Thailand’s relationship with IUCN began in 1948 when it was one of the first Asian countries that was a signatory to IUCN’s Charter. In the 1950s and early 1960s IUCN assisted the Royal Thai government in the establishment of a national park and wildlife conservation network in Thailand. In 1962, Thailand joined IUCN as a state member. In the 1980s, IUCN gave support to Royal Thai Government on the development of a watershed classification system. In the late 1990s, IUCN provided information and discussion on the Convention on Biodiversity (CBD) and a review of the Thai Forest Master Plan. IUCN has located its regional office in Thailand since the early 1990s with the Thailand Programme beginning in 2001.
The Thailand Programme is executed through partnerships with government agencies, non-governmental organisations and community based organisations. Information about our partners can be found on each project site.
Core activities of IUCN Thailand
- Livelihoods and Landscapes
- Coastal Conservation and rehabilitation
- Communal waste management
- Protected Area Management
- Capacity Building
- Assisting with laws updating and regulating
- Convention related work
- Acting as a coordinating body
On the ground
Specific information about our current and previous projects can be found through following the links on the left.
Members of IUCN Thailand
Members of IUCN have access to a wealth of knowledge through IUCN’s scientists, and a platform to contribute to national, regional and global conservation policies.
A list of our members’ and links to their websites can be found on the right.
Information on how to join IUCN as its member can be found by following this link.
Basic facts about Thailand
Thailand borders Myanmar (Western border), PDR Laos (Northern border), Cambodia (Eastern border) and Malaysia (Southern border). Part of the Eastern border is defined by the Mekong River.
Being stretched between roughly the 6th and 20th degree of latitude, Thailand is characterized by a tropical climate under the influence of two monsoons. For the Northern, Eastern and central parts of the country, the Southwest monsoon is associated with high temperatures and high precipitation from May to September. In contrast, the Northeast monsoon brings dry and cool weather from November to February. The Southern peninsula is hot and humid all year round.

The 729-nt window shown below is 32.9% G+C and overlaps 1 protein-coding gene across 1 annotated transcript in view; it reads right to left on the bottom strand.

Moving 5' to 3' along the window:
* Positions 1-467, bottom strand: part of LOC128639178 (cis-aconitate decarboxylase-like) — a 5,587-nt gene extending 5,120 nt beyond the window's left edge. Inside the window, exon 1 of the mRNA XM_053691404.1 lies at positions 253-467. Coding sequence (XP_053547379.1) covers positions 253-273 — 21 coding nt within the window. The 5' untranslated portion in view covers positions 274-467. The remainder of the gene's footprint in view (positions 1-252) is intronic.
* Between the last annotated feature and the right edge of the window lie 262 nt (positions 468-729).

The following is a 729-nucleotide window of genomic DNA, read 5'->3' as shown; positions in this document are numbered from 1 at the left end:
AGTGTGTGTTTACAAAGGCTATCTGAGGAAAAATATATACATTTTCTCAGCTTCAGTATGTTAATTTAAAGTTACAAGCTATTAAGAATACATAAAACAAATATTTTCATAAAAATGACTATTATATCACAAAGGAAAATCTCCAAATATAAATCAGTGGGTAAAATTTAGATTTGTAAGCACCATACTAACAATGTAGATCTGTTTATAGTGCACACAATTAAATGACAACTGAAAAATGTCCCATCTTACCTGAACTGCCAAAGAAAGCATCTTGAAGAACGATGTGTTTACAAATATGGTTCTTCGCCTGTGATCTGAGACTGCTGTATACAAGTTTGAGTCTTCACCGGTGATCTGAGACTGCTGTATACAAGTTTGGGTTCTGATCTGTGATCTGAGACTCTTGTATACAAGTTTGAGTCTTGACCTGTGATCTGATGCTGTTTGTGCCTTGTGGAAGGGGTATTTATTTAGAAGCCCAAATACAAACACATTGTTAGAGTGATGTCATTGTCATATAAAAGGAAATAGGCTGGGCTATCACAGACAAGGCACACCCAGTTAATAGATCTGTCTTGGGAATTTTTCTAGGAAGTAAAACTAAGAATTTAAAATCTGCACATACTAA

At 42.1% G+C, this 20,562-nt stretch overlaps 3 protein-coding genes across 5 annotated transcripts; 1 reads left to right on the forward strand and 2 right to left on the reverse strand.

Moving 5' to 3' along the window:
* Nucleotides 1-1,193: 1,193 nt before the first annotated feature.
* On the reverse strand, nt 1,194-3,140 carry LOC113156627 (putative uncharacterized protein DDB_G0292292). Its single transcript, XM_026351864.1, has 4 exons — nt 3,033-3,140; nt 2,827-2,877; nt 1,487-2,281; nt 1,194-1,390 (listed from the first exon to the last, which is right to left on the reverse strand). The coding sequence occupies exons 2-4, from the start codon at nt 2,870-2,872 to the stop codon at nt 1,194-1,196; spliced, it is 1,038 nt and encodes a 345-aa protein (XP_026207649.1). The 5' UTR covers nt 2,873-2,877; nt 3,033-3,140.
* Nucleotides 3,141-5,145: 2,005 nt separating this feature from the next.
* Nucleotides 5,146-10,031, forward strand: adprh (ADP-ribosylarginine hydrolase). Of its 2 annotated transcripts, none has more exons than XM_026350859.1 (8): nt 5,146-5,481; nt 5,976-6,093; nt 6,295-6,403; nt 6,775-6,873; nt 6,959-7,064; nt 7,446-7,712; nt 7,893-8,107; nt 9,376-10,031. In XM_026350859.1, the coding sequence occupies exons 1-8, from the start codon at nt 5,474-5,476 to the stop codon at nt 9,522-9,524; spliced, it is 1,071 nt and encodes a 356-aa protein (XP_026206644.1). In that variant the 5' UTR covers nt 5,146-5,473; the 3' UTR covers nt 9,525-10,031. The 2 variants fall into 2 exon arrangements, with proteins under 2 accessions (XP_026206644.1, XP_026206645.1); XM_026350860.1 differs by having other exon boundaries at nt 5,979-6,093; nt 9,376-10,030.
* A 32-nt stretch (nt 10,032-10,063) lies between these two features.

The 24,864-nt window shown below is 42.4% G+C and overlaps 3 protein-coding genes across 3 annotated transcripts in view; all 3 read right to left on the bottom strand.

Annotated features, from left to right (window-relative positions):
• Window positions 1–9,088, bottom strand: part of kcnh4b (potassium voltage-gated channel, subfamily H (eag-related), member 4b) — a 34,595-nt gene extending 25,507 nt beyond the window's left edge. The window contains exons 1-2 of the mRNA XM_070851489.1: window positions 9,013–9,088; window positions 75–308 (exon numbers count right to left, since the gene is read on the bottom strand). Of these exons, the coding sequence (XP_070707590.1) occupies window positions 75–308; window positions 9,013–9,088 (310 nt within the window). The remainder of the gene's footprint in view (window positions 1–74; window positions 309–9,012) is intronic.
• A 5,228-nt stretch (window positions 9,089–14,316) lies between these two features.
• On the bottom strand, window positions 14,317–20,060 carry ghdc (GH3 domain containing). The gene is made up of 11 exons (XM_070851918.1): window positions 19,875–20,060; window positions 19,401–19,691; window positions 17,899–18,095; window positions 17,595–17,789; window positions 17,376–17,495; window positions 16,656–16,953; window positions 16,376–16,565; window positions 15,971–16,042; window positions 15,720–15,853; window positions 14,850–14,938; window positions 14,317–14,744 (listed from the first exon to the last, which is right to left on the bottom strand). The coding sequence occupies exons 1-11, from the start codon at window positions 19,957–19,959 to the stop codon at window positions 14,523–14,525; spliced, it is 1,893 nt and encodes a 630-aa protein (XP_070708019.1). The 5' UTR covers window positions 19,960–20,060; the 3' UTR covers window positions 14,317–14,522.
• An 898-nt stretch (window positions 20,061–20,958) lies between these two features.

The country is often classified into four main geographical regions:
- The central region (including Bangkok), stretched over the Chao Phraya River basin, which runs into the Gulf of Thailand. As it is the country’s most fertile area, it is often referred to as the “rice bowl”.
- The North-East (Isarn) consists of the Khorat Plateau and has the lowest per-capita income and poorer soils than most other parts of the country.
- Northern Thailand is mountainous and used to have a particularly high amount of forest cover. However, heavy deforestation over the last decades reduced the area under forest considerably and had severe environmental impacts. IUCN implements two projects in Doi Mae Salong, Chiang Rai Province.
- The peninsular region of Southern Thailand has also been deforested heavily and – in addition to the destruction caused by the Indian Ocean Tsunami in December 2004 - has recently suffered from flooding. This region has the highest precipitation rates in Thailand. IUCN has several projects in the South which focus on coastal ecosystem conservation and rehabilitation. Most of Thailand’s more than 3.000km of coastline are located in the Southern region.
Thailand is endowed with rich biodiversity and natural resources, which are important sources to support rural livelihoods and national development. For example, more than 900 bird species, 300 species of reptiles, 107 species of amphibians, 1,900 species of fish, approximately 10,000 vascular plants, and thousands of insects and invertebrate species are found in Thailand. This includes well known and rare species such as the Mekong Giant Catfish and Irrawady Dolphin.
Conserving Thailand’s rich biodiversity while developing and supporting sustainable local livelihoods and governance structures are aims of IUCN Thailand.
The IUCN Asia Regional Office in Bangkok
IUCN’s Asia Regional Office in Bangkok is central to IUCN’s operations in the region. Formally established in 2002, the Asia Regional Office is responsible for all IUCN activities in the Asia region, from Afghanistan to Japan, and Mongolia to Indonesia and Sri Lanka. Also hosted here is IUCN’s Ecosystems and Livelihoods Group, which provides expertise and services on thematic topics such as Business and Biodiversity, Protected Areas, Environmental Law, Forest Conservation and Water and Wetlands. The Asia Regional Office also hosts the Mangroves for the Future Secretariat.